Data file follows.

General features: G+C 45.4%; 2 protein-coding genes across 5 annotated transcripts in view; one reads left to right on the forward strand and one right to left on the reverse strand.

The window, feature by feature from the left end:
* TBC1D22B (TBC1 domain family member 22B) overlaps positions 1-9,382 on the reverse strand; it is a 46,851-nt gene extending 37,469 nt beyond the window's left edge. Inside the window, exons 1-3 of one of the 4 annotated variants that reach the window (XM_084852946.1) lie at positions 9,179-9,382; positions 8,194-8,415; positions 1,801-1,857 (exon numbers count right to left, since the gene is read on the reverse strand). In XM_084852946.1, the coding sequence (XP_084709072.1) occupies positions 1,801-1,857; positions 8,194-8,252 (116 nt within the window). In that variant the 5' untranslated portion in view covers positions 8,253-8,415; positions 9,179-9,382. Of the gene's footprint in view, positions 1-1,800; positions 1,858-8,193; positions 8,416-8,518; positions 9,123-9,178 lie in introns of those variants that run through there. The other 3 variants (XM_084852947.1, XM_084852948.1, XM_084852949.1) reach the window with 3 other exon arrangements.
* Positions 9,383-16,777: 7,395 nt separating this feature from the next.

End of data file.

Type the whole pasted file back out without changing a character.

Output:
General features: G+C 45.4%; 2 protein-coding genes across 5 annotated transcripts in view; one reads left to right on the forward strand and one right to left on the reverse strand.

The window, feature by feature from the left end:
* TBC1D22B (TBC1 domain family member 22B) overlaps positions 1-9,382 on the reverse strand; it is a 46,851-nt gene extending 37,469 nt beyond the window's left edge. Inside the window, exons 1-3 of one of the 4 annotated variants that reach the window (XM_084852946.1) lie at positions 9,179-9,382; positions 8,194-8,415; positions 1,801-1,857 (exon numbers count right to left, since the gene is read on the reverse strand). In XM_084852946.1, the coding sequence (XP_084709072.1) occupies positions 1,801-1,857; positions 8,194-8,252 (116 nt within the window). In that variant the 5' untranslated portion in view covers positions 8,253-8,415; positions 9,179-9,382. Of the gene's footprint in view, positions 1-1,800; positions 1,858-8,193; positions 8,416-8,518; positions 9,123-9,178 lie in introns of those variants that run through there. The other 3 variants (XM_084852947.1, XM_084852948.1, XM_084852949.1) reach the window with 3 other exon arrangements.
* Positions 9,383-16,777: 7,395 nt separating this feature from the next.